Nielson CM, Bylsma LC, Fryzek JP, Saad HA, Crawford J. 2021. Relative dose intensity of chemotherapy and survival in patients with advanced stage solid tumor cancer: A systematic review and meta-analysis. The Oncologist (early view), https://doi.org/10.1002/onco.13822.
Chemotherapy-induced toxicities lead to therapy dose reduction or delay, affecting patient outcomes. This systematic review and meta-analysis evaluated the impact of relative dose intensity (RDI) on survival in adult patients with solid tumor cancer on nonadjuvant-based chemotherapy regimens.
PubMed, Embase, and Web of Science databases were searched for peer-reviewed English journal articles or congress abstracts evaluating association between RDI and survival; observational studies, case series of ≥20 patients, and clinical trials published between 2013 and 2020 were eligible. Meta-analyses were conducted to quantify the association between RDI levels and overall survival (OS) among studies reporting a hazard ratio (HR) for OS by similar tumor types, regimens, and RDI. Forest plots represented summary HR and 95% confidence interval (CI); Cochran’s Q and I2 tests evaluated study heterogeneity.
Overall, 919 articles were reviewed and 22 included; seven were eligible for meta-analysis. Significantly shorter OS at RDI <80% versus ≥80% and <85% versus ≥85% was observed upon meta-analysis of four carboplatin-based studies for breast, non-small cell lung, or ovarian cancer (HR 1.17; 95% CI: 1.07–1.27) and three FOLFOX-, FOLFIRI-, or FOLFIRINOX-based studies for colorectal or pancreatic cancer (HR 1.39; 95% CI: 1.03–1.89). Grade 3 or higher hematologic toxicities were higher for carboplatin-based regimens (thrombocytopenia: 14%–22%; anemia: 15%–19%; neutropenia: 24%–58%) than FOLFOX-, FOLFIRI-, or FOLFIRINOX-based regimens (thrombocytopenia: 1%–4%; anemia: 5%–19%; neutropenia: 19%–47%).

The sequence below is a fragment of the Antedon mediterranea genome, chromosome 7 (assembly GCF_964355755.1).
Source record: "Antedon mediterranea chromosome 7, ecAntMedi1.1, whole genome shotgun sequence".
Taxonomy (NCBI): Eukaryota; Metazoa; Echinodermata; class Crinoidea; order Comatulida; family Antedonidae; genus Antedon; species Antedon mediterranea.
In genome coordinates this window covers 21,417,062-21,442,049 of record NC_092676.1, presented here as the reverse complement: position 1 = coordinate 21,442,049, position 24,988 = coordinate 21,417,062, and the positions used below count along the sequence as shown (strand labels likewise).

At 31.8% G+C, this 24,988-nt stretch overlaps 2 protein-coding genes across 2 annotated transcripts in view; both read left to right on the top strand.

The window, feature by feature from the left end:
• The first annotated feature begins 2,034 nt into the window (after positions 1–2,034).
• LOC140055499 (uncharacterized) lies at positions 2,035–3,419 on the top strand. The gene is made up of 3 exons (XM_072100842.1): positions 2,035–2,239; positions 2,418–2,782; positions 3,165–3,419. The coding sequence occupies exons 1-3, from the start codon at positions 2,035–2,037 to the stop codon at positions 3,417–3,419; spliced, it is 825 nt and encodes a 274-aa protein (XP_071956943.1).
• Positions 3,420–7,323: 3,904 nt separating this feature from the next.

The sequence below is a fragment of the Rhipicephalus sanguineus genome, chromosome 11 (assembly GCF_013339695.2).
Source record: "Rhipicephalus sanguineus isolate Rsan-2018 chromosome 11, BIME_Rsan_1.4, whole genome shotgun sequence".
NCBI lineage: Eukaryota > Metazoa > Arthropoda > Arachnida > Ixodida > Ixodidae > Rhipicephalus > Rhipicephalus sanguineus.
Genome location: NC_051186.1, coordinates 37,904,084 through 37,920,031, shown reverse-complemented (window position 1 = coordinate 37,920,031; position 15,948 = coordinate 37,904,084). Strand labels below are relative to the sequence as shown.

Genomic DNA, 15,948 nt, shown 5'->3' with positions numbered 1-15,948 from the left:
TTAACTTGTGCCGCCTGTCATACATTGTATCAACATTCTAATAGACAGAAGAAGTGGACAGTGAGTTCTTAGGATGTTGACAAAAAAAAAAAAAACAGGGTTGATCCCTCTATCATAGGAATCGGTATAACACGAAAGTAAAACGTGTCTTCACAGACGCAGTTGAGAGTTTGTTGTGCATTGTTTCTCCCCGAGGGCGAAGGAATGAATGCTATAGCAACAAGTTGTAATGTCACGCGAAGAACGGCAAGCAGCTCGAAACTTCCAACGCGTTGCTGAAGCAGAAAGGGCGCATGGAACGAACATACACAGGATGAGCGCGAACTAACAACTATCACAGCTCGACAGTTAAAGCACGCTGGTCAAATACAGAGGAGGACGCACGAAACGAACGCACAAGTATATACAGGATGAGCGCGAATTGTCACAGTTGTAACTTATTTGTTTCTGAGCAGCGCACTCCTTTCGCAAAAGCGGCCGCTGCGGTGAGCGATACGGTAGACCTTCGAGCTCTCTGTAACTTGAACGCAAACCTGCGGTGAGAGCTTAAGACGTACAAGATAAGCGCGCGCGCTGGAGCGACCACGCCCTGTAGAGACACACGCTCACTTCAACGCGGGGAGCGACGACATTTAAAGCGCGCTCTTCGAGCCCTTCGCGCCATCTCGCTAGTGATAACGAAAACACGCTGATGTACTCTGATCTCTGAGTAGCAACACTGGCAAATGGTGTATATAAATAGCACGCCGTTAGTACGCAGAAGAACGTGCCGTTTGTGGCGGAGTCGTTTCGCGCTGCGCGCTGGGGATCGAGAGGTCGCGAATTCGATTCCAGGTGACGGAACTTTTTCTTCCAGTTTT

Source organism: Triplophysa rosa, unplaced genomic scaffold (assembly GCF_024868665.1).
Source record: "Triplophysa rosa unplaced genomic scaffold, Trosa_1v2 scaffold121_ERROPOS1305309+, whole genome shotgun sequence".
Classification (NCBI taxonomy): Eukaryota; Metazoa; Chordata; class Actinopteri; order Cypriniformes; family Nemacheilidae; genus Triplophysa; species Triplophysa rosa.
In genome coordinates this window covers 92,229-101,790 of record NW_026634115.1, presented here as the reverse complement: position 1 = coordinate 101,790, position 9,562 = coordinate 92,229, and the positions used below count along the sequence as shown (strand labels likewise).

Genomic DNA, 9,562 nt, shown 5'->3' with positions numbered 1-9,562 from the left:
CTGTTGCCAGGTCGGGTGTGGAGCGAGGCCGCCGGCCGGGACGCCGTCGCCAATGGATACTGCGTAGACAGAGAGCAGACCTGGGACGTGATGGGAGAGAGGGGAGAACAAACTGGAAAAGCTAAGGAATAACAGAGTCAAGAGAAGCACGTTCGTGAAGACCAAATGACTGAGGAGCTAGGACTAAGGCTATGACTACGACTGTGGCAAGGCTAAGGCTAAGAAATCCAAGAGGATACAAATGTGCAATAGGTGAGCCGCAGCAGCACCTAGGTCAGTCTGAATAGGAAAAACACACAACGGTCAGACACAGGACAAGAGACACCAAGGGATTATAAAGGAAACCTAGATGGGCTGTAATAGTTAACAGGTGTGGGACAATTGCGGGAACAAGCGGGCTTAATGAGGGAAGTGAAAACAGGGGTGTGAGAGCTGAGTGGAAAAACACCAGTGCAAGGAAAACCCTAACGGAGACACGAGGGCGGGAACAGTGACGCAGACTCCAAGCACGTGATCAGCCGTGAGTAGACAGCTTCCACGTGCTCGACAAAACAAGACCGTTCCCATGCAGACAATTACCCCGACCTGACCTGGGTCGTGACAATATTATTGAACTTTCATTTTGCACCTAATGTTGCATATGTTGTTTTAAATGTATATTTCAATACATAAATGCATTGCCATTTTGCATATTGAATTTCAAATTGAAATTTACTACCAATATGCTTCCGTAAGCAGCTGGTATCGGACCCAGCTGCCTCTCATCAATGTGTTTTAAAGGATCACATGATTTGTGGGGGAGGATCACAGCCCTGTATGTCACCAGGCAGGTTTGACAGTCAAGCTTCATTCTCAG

The results suggested longer OS with RDI ≥80% or ≥85% for both regimens, indicating that management of toxicities across treatment modalities may contribute to maintenance of higher RDI and benefit survival for patients with advanced solid tumors.
Implications for Practice
Chemotherapy-induced toxicities lead to dose reduction and/or treatment delay, thus affecting patient outcomes. Results of this systematic review and meta-analysis, evaluating the impact of relative dose intensity (RDI) on survival of patients with solid tumors on nonadjuvant-based chemotherapy regimens, demonstrate a longer overall survival with RDI levels of at least 80% for patients with solid tumors on carboplatin-based and FOLFOX-, FOLFIRI-, or FOLFIRINOX-based chemotherapy regimens, suggesting a protective effect of maintaining RDI ≥80% or ≥ -85%. Although grade 3 or higher hematologic toxicities occurred more in carboplatin-based studies, managing toxicities across treatment regimens may contribute to maintenance of higher RDI and ultimately benefit overall survival.